A taste of issue 8...
Have you ever? (or: 20 questions for bisexual women)
By Cheryl Dobinson
- Have you ever felt self-conscious about being bisexual?
- Have you ever let someone assume you’re a lesbian because it’s easier?
- Have you ever felt guilty about having any semblance of heterosexual privilege?
- Have you ever wondered if life would be easier if only you could ‘choose’?
- If you’re polyamorous, have you ever worried that you’re perpetuating bisexual stereotypes?
- Have you ever wondered if you should be polyamorous to spite the people who think being bisexual and polyamorous is a BAD thing?
- If you’re monogamous, have you ever wondered if you really should call yourself bisexual anymore?
- Have you ever wondered if you should be monogamous to spite the people who say bis can’t be monogamous?
- Have you ever sat up late at night, panicking about the possibility that you might actually end up liking only women or men, and then feel obliged to give up the identity “bisexual” and therefore fit the stereotype of bisexuality being a phase?
- Have you ever wished that the lesbians who say “I don’t date bisexuals” and “Bisexual women always end up with men anyway” could put 2+2 together and take some responsibility for the limited options bisexual women are left with in the dating world?
- Have you ever felt the profound isolation of being the only out bisexual in a group of queer women?
- Have you ever marched in Pride, come out at work or school, signed letters and petitions with your real name, and still been told that bisexuals aren’t as political or as out as gay men and lesbians?
- Have you ever tired of hearing people justify their biphobia by saying that a bisexual was mean to them once?
- Have you ever played the pronoun game to avoid revealing the gender of your other-sex partner in queer circles?
- Have you ever made a conscious effort to bring up your relationships with women to try to get other queer people to take you seriously?
- Have you ever avoided coming out as bisexual until the lesbian or gay man you’re talking to gets a chance to know you better so they (hopefully) won’t judge you?
- Have you ever wondering why bisexuals in particular get attacked for supposedly enforcing the gender binary, as if being gay, lesbian or straight are somehow more inclusive and trans-friendly identities?
- Have you ever said, or even thought about saying, that you don’t really identify as bisexual because just about any other identity or lack thereof gets you more acceptance from the queer community?
- Have you ever been even a tiny bit grateful for bisexual invisibility because it gives you a break from having to explain yourself?
- Have you ever wished that you didn’t have to ask yourself any of these things and could just live your life, loving who you love, with only the usual array of inevitable neuroses that people of any sexual identity are unable to escape?
I have, have you?
This kind of shit makes a gal strong,
according to Erica, whoever she is.
She advised the princess to become unglued;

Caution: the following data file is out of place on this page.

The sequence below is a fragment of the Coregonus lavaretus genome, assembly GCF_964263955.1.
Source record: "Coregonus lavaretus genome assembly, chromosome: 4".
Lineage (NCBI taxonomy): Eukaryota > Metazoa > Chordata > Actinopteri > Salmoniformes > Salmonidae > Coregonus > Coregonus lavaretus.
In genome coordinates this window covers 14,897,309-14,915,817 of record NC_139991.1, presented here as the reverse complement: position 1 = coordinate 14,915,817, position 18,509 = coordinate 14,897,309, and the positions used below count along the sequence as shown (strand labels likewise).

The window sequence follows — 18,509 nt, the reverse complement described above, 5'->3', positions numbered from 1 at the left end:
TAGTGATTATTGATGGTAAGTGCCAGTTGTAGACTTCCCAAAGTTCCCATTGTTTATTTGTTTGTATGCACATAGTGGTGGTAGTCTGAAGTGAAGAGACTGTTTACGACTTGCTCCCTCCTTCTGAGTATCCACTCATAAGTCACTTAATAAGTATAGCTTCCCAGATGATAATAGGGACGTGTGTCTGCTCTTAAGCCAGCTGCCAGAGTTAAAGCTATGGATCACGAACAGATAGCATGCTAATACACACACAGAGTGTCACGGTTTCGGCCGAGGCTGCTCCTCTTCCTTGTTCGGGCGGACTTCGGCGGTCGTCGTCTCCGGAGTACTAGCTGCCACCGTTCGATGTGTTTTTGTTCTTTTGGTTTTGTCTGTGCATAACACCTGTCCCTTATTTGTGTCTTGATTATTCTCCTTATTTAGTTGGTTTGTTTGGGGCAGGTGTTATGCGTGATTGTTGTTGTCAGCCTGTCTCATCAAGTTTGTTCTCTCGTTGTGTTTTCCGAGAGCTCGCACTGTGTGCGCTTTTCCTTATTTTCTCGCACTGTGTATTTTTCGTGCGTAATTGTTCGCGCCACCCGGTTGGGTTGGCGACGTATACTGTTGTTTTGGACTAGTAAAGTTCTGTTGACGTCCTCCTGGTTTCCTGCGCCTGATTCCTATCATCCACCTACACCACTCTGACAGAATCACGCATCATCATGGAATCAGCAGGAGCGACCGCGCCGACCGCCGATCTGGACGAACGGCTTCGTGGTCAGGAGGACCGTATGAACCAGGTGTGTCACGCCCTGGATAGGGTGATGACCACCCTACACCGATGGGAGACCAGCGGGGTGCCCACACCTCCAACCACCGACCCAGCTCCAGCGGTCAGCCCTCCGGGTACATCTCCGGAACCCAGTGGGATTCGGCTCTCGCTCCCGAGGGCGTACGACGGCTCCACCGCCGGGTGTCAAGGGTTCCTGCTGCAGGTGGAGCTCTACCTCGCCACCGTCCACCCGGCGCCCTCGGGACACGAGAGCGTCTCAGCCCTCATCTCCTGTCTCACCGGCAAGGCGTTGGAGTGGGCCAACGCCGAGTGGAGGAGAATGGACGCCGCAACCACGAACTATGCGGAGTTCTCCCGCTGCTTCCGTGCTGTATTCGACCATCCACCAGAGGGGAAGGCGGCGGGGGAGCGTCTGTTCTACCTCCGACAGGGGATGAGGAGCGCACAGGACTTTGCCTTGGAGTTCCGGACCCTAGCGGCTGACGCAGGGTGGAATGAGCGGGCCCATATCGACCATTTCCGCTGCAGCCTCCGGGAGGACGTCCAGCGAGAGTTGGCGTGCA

part of me pretended I was the princess.
I was waiting for permission
to drown my self for myself,
to suffocate vanity with beauty.
It finally hearkened from a frank heart.
And now I don't intend to commit
to drinking from that shallow-ass glass,
wasting my time pinky sipping,
opting for flavor instead of nourishment.
I want to down a boot.
I want a 5-gallon bucket to go.
I found my appetite mid-flight,
and I'm craving substance.
A rich, sweet, thick gulp of love
requires a deep dive.
I've inhaled deeply,
and have one foot off the plank.
by Julie Ebin
Just because you wear a man’s skin –
five o’clock shadow,
in your throat –
when we met
we could easily dream: happily-ever-after rings and ceremonies.
There was no need to pause to think Oh! We'll get government benefits!
Four years back when I met Molly,
I had murkier visions:
What will my mother…?
A ceremony with two dresses or a dress and a tux?
If I get hit by a bus, will the hospital bar her from my room?
Will I always notice who sees us on the subway?
With you, when I kiss you on the street, in the park,
we might get stares from voyeurs
or puritan discomfort,
but we’ve never felt fearful of others’ reactions.
How unlike it was with Molly
who shook loose my hand
one balmy May night
on the street in
It’s not safe here.
If we broke up,
if you died,
I might find another wonderful love –
one whose anatomy might mirror mine.
Although in committing to share our households and lives,
we could be blessed by family, friends,
even our faith,
we would get no automatic earthly protection
from this country's laws.
So at the statehouse you and I rally
to protect each of us as much as others.
A bisexual married friend
opts out with a sign saying “Straight Ally,”
showing up in support, but invisible behind his safe façade.
Holding your hand I wonder,
as the protesters’ spit lands
on my cheek, on your shoe,
whether the glob was hawked up for me as a “faggot-lover”
or if they can see beyond our different genders,
if they know I too am queer.
And does our side? Do they know
why being here matters to me?
The next morning I see a sticker
on a pickup truck parked down the street:
“God Says: 1 Man + 1 Woman = Marriage.”
And even though you are 1 man
and I am 1 woman